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Parenting Traps

Talking trash

One mom fights foul language – with consequences for the whole family.

By Virginia A. Smith
May 23, 2010

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“Meg,” I say to my 7-year-old, “did you call Julia and Hannah ‘douche balls’?” Their mother had just telephoned, and she and I couldn’t help laughing at Meg’s choice of phrasing. But now, with Meg, I keep my serious face on.

Meg looks a little shifty. “I didn’t hear that word,” she says. “And if it came out of my mouth, I would have heard it.”

Irrefutable logic, but I’m not convinced. I strongly dislike off-color language tripping out of the mouths of my three children, especially my youngest, even if she didn’t get the epithet right and doesn’t have the slightest idea what it means.

Until they were 10 and 8, my oldest children were convinced that “the S word” was “shut up” and “the F word” was “fart.” That was one of my greatest parenting triumphs with these two – now 15 and 13. But things are different for my third. She learns bad words from her older siblings and their friends, their Facebook pages, TV, and YouTube. These words are everywhere. How can we parents hold the line?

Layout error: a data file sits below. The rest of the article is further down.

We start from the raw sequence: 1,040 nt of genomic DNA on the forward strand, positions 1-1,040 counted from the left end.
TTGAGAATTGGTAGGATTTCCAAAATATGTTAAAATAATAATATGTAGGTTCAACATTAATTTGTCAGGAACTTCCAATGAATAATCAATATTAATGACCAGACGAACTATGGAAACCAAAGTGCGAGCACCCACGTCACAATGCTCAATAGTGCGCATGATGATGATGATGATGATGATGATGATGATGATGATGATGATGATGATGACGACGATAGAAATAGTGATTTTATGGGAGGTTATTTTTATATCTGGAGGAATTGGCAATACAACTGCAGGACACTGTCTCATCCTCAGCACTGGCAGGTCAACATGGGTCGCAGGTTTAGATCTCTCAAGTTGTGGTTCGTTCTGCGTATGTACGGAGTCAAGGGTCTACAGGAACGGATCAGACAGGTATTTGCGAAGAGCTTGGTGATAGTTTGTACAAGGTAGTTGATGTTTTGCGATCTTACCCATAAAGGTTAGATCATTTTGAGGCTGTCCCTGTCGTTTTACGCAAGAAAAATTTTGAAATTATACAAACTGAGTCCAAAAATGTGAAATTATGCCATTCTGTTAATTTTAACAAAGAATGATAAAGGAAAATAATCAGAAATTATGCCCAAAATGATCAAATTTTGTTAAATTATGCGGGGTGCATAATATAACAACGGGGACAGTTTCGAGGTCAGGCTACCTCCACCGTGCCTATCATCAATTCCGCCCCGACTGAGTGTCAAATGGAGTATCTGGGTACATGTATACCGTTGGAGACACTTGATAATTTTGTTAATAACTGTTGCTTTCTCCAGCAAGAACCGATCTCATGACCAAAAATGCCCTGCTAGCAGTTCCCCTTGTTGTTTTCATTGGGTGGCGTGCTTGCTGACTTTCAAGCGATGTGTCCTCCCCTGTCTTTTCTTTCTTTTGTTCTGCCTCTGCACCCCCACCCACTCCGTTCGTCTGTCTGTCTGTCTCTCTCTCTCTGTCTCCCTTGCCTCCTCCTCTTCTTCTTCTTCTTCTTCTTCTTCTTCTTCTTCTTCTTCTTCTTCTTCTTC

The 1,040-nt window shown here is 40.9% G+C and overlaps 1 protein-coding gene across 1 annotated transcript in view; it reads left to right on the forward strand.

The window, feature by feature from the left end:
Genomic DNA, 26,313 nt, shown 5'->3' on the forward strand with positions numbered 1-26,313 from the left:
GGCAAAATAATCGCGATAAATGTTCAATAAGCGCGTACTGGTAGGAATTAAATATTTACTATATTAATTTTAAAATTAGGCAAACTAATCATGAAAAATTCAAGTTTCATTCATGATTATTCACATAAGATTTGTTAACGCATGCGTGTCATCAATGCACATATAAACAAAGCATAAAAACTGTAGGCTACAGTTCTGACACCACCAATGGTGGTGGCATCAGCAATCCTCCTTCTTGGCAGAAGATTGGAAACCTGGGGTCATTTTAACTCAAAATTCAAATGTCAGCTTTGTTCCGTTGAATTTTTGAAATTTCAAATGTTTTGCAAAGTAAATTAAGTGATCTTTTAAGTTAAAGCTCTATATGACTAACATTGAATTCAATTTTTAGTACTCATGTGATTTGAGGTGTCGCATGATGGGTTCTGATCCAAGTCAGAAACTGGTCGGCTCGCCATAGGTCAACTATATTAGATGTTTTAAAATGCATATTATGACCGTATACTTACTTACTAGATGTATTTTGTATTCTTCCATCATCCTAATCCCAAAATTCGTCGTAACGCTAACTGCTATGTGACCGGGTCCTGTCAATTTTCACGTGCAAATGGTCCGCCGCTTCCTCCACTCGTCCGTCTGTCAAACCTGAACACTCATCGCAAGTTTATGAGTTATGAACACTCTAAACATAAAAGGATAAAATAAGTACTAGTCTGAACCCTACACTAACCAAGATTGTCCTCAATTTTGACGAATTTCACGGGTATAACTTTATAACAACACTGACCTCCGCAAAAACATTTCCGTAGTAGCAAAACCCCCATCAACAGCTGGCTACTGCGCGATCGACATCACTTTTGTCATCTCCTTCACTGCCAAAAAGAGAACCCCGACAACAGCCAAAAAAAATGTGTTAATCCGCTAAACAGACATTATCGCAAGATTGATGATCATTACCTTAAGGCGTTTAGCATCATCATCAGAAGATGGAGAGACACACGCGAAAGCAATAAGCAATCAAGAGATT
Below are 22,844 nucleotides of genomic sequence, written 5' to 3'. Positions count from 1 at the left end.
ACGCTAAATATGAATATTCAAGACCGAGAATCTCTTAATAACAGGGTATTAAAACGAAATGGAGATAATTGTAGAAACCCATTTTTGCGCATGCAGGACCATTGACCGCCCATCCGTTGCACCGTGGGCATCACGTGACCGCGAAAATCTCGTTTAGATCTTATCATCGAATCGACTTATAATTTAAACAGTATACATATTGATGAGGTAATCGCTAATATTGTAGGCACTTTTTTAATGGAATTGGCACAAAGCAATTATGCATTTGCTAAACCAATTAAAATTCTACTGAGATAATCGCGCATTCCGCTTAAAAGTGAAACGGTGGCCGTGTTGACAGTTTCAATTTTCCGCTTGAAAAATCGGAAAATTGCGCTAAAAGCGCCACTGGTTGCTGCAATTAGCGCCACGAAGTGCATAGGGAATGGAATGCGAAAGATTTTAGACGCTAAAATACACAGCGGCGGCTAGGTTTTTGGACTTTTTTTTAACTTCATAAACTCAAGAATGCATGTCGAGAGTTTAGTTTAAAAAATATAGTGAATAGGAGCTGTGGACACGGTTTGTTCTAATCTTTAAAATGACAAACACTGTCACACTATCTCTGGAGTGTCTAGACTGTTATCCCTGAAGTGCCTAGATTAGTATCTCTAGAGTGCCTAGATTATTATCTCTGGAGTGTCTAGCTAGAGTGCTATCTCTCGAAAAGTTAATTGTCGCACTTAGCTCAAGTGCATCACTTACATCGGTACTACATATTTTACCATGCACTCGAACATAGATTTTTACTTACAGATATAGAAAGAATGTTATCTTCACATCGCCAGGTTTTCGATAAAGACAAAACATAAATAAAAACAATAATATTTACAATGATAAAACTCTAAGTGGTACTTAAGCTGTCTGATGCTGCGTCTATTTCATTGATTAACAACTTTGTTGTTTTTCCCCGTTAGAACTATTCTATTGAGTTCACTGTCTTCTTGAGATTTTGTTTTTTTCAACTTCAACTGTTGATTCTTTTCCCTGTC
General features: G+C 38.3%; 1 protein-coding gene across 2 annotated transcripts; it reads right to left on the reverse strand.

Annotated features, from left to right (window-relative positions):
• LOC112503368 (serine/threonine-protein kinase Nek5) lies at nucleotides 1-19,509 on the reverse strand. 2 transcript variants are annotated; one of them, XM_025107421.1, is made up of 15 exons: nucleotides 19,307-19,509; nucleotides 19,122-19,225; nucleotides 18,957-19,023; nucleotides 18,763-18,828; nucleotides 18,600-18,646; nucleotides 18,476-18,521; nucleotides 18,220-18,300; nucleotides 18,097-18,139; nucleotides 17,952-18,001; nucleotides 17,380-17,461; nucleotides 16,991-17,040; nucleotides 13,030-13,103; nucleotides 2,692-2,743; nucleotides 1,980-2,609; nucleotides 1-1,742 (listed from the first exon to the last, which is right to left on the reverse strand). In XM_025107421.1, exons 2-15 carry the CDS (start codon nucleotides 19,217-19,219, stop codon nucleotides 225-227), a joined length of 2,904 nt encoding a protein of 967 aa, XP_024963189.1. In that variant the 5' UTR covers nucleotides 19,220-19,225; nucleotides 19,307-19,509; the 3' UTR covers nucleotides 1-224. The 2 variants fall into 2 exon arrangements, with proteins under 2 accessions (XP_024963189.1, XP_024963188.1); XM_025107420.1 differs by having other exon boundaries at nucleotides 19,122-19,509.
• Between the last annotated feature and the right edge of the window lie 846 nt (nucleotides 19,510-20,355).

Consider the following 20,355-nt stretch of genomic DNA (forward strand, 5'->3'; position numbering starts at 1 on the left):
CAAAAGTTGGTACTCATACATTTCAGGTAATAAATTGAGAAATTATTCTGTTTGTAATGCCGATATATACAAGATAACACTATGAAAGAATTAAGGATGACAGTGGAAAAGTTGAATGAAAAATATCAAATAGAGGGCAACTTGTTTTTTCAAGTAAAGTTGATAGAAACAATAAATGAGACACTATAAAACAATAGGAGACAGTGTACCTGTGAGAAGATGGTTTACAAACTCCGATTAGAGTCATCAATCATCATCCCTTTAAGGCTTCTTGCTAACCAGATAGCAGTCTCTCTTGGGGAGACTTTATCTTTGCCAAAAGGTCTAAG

“In this day and age, it’s essentially impossible to shield kids from swearwords,” says Dr. Claire McCarthy, assistant professor of Pediatrics at Harvard Medical School, herself a mother raising five children from preschool age to college. “Kids really don’t know which words aren’t OK to use unless you teach them, so parents need to identify words as ‘bad’ when they come up.

“Kids learn more from what we do than from what we say, so it’s crucial that parents watch their own language,” she adds. “I also think that parents need to be clear about their own family standards for language – teens shouldn’t be allowed to use language you don’t want younger kids to use.”

So I’ve instituted a new family rule: Saying a bad word will result in an hour’s work around the house. Two bad words, two hours of enforced cleaning. And so on. This includes the parental units, so I hereby vow to keep it clean the next time I accidentally hit my finger with a hammer.

Send comments to magazine@globe.com.

Do you censor the language used in your home? How?

  • May 23, 2010 cover
  • may 23 globe magazine cover
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